Estimating retention in HIV care accounting for patient transfers: A national laboratory cohort study in South Africa



Systematic reviews have described high rates of attrition in patients with HIV receiving antiretroviral therapy (ART). However, migration and clinical transfer may lead to an overestimation of attrition (death and loss to follow-up). Using a newly linked national laboratory database in South Africa, we assessed national retention in South Africa’s national HIV program.

Methods and findings

Patients receiving care in South Africa’s national HIV program are monitored through regular CD4 count and viral load testing. South Africa’s National Health Laboratory Service has maintained a database of all public-sector CD4 count and viral load results since 2004. We linked individual laboratory results to patients using probabilistic matching techniques, creating a national HIV cohort. Validation of our approach in comparison to a manually matched dataset showed 9.0% undermatching and 9.5% overmatching. We analyzed data on patients initiating ART in the public sector from April 1, 2004, to December 31, 2006, when ART initiation could be determined based on first viral load among those whose treatment followed guidelines. Attrition occurred on the date of a patient’s last observed laboratory measure, allowing patients to exit and reenter care prior to that date. All patients had 6 potential years of follow-up, with an additional 2 years to have a final laboratory measurement to be retained at 6 years. Data were censored at December 31, 2012. We assessed (a) national retention including all laboratory tests regardless of testing facility and (b) initiating facility retention, where laboratory tests at other facilities were ignored. We followed 55,836 patients initiating ART between 2004 and 2006. At ART initiation, median age was 36 years (IQR: 30–43), median CD4 count was 150 cells/mm3 (IQR: 81–230), and 66.7% were female. Six-year initiating clinic retention was 29.1% (95% CI: 28.7%–29.5%). After allowing for transfers, national 6-year retention was 63.3% (95% CI: 62.9%–63.7%). Results differed little when tightening or relaxing matching procedures. We found strong differences in retention by province, ranging from 74.2% (95% CI: 73.2%–75.2%) in Western Cape to 52.2% (95% CI: 50.6%–53.7%) in Mpumalanga at 6 years. National attrition was higher among patients initiating at lower CD4 counts and higher viral loads, and among patients initiating ART at larger facilities. The study’s main limitation is lack of perfect cohort matching, which may lead to over- or underestimation of retention. We also did not have data from KwaZulu-Natal province prior to 2010.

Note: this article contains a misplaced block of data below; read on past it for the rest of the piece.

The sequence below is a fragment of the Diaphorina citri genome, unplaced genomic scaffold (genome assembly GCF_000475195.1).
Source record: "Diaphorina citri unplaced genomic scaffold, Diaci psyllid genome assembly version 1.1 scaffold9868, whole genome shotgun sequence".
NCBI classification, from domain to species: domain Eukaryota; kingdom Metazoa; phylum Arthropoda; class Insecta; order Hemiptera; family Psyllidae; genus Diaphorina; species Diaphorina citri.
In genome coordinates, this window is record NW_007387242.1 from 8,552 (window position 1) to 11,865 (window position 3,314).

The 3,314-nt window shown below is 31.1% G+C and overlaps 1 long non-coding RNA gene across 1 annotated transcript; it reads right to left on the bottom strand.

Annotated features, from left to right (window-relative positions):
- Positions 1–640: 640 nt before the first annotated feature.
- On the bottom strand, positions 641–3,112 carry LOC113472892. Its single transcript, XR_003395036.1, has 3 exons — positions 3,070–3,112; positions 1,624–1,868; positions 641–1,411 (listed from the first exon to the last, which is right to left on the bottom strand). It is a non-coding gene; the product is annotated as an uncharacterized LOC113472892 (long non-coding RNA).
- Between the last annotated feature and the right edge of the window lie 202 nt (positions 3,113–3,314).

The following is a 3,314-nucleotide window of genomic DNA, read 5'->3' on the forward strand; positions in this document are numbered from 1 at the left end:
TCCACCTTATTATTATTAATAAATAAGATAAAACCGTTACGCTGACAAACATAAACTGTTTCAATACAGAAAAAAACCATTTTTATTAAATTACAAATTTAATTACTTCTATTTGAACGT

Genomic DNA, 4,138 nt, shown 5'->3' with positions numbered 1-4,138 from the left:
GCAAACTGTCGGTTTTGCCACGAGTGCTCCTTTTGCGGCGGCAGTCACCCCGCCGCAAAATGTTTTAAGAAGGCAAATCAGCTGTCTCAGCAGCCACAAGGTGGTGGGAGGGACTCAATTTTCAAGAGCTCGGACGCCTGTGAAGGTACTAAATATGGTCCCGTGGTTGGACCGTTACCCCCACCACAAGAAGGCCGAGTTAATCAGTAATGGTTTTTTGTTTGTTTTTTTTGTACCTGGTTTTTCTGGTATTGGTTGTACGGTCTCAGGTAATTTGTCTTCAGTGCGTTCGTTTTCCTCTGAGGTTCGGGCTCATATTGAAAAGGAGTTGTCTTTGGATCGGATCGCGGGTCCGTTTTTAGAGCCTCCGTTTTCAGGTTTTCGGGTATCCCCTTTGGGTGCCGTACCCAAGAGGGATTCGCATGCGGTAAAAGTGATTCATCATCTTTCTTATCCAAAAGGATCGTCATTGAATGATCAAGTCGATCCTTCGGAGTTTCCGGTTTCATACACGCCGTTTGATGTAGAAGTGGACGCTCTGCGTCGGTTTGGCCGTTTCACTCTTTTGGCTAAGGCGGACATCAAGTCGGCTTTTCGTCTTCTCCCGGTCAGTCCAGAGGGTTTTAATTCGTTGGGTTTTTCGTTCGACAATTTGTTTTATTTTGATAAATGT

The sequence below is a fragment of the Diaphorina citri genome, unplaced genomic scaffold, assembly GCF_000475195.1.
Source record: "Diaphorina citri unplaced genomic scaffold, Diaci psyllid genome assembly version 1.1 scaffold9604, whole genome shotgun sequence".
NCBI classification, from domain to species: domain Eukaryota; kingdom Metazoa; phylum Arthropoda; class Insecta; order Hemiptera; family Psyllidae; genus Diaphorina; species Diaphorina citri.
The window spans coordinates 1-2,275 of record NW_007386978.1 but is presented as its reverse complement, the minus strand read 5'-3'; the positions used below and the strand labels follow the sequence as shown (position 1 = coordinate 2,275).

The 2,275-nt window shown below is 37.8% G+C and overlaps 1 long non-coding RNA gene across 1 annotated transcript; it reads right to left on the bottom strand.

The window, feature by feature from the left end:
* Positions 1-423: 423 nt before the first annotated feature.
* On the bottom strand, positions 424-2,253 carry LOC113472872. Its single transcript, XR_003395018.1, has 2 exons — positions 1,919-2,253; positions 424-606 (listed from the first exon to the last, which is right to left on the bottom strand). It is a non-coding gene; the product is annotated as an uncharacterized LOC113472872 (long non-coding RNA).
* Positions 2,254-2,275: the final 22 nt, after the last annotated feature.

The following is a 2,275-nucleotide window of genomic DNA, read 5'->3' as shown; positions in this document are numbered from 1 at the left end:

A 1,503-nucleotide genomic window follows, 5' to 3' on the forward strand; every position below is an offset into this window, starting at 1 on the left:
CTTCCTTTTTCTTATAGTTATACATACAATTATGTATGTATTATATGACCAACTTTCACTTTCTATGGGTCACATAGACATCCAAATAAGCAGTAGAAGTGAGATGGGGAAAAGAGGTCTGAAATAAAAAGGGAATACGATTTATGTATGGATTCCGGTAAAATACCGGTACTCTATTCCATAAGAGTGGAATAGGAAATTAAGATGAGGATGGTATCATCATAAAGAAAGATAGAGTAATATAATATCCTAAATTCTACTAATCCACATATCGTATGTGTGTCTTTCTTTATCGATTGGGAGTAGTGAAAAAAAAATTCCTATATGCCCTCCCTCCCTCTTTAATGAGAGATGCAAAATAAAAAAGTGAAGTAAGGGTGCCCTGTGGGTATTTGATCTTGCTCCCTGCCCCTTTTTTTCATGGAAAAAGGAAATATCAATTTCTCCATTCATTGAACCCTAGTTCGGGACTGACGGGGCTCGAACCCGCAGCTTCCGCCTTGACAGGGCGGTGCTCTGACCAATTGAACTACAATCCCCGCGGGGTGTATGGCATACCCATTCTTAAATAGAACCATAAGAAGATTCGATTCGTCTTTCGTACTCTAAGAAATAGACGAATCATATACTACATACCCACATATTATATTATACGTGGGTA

In this study, HIV care retention was substantially higher when viewed from a national perspective than from a facility perspective. Our results suggest that traditional clinical cohorts underestimate retention.


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